Elle Fanning’s Phoebe is captivated by even the slightest glimpse of imagination, which gives her an escape from the stringent world of societal rules and her own obsessive compulsive shackles. When she writes her name on a board and signs up for drama, it’s the beginning of a distraction, an adventure, the (Harry Potter-reminiscent) sounds of Swan Lake scoring her choice. It’s her chance to be in Wonderland, where “things aren’t quite so fixed.” Imagination is escape for Phoebe, but it is also freedom from her struggles.
Stranger Than Fiction
Most explorations of imagination are about the creator’s relationship with their creation – crafting the world, living in it, or reacting to it. With Stranger than Fiction, however, the creation deals with the creator. Harold Crick is living his typical life when he begins to hear his author, Ana Pascal, plot and tease about his impending death. Instead of escaping into the imagination, the fantasy breaks into reality, giving each thought real-world consequences rather than the capriciousness of the pretend.
The Imaginarium of Doctor Parnassus
Imagination is always an essential part of Terry Gilliam’s films; from the dystopian Brazil to the abandoned Jeliza-Rose in Tideland, audiences step into the ex-Python’s idiosyncratically particular mind. In Parnassus, however, imagination becomes the plot point, not the style – an imaginarium lures people into a dreamscape test between imagination and morality as one man battles the devil.
The film is full of imaginative worlds, but is actually most striking in its relationship between the film’s world and real life tragedy. Heath Ledger died while filming the movie, which gave the actor a type of immortality no other film could have offered. It was unsettling to see the actor hanging from a noose in his first scene, but as he gets pulled into the adventure, and fittingly morphs into Johnny Depp, Jude Law and Colin Farrell, his world seems anything but finite. He’s not just immortalized in cinema, but also in this world where people live and evolve in their imaginations without life’s limits.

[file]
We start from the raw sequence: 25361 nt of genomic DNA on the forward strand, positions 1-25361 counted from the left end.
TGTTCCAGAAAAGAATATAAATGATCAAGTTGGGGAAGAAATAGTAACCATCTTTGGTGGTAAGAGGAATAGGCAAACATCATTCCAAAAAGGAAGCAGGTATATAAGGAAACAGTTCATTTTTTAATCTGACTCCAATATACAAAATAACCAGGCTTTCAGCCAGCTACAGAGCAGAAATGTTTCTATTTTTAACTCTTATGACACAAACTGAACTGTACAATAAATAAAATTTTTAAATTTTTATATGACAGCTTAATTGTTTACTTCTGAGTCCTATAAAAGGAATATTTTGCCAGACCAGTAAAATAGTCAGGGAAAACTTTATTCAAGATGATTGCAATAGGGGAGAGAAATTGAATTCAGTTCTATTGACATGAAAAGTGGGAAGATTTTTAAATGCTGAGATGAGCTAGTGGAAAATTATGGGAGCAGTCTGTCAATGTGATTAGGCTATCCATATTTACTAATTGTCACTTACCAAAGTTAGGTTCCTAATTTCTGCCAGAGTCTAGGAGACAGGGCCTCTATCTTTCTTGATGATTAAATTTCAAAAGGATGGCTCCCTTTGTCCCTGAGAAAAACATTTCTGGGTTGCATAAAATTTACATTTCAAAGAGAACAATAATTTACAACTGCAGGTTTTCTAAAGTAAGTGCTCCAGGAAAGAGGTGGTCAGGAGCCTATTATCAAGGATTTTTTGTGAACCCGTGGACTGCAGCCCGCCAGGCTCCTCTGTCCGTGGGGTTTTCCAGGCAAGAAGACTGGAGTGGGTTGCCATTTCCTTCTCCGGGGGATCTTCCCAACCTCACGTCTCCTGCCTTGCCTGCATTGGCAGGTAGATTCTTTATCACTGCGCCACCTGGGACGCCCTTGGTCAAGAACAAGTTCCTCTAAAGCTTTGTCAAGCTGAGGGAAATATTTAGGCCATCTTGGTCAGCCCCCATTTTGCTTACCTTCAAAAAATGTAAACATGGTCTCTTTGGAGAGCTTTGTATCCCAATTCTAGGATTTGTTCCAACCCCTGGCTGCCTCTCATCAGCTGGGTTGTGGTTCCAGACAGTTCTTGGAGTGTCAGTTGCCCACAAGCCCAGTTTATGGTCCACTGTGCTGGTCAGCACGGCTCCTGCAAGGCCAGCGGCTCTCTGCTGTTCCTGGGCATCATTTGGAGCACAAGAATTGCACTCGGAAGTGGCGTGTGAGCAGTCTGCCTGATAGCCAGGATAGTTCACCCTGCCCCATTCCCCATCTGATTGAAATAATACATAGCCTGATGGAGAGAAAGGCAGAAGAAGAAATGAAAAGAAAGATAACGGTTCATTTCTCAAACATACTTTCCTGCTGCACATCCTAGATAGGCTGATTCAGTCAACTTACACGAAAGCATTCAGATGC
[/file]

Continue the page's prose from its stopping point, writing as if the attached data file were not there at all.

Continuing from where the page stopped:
The Science of Sleep
Fantasy and reality also merge in The Science of Sleep, but where Gilliam is the dark king of imagination, Michel Gondry is the light king – one who relishes the wacky brightness of whimsy as Gael Garcia Bernal becomes Stéphane and woos Stéphanie. The imagination comes from practical reality, not a precise and professionally crafted artistic filter. Imagination becomes inventiveness – intermingling what’s real and tactile with what your imagination can see it as. Instead of carefully painted landscapes and fantasy, Stéphane creates soundstages with egg carton walls and cardboard movie cameras. He mixes household ingredients together and invents fantastical apparatuses with the most mundane materials, making imagination and its creative drive utterly practical and idiosyncratically mishmashed.
In Richard Linklater’s rotoscoped drama, imagination becomes not just creation, but life – not one that breaks down the structures of humanity and society, but rather life of the mind. Wiley Wiggins’ unnamed protagonist journeys from person to person, thought to thought, exploring everything from the particulars of lucid dreaming to existentialism and politics as he tries to figure out where he is and what’s happened to him. Each artist’s rotoscoping hand leaves a slightly different imaginative imprint on our dream hero’s journey – an unspoken way of visualizing a mess of words and ideas.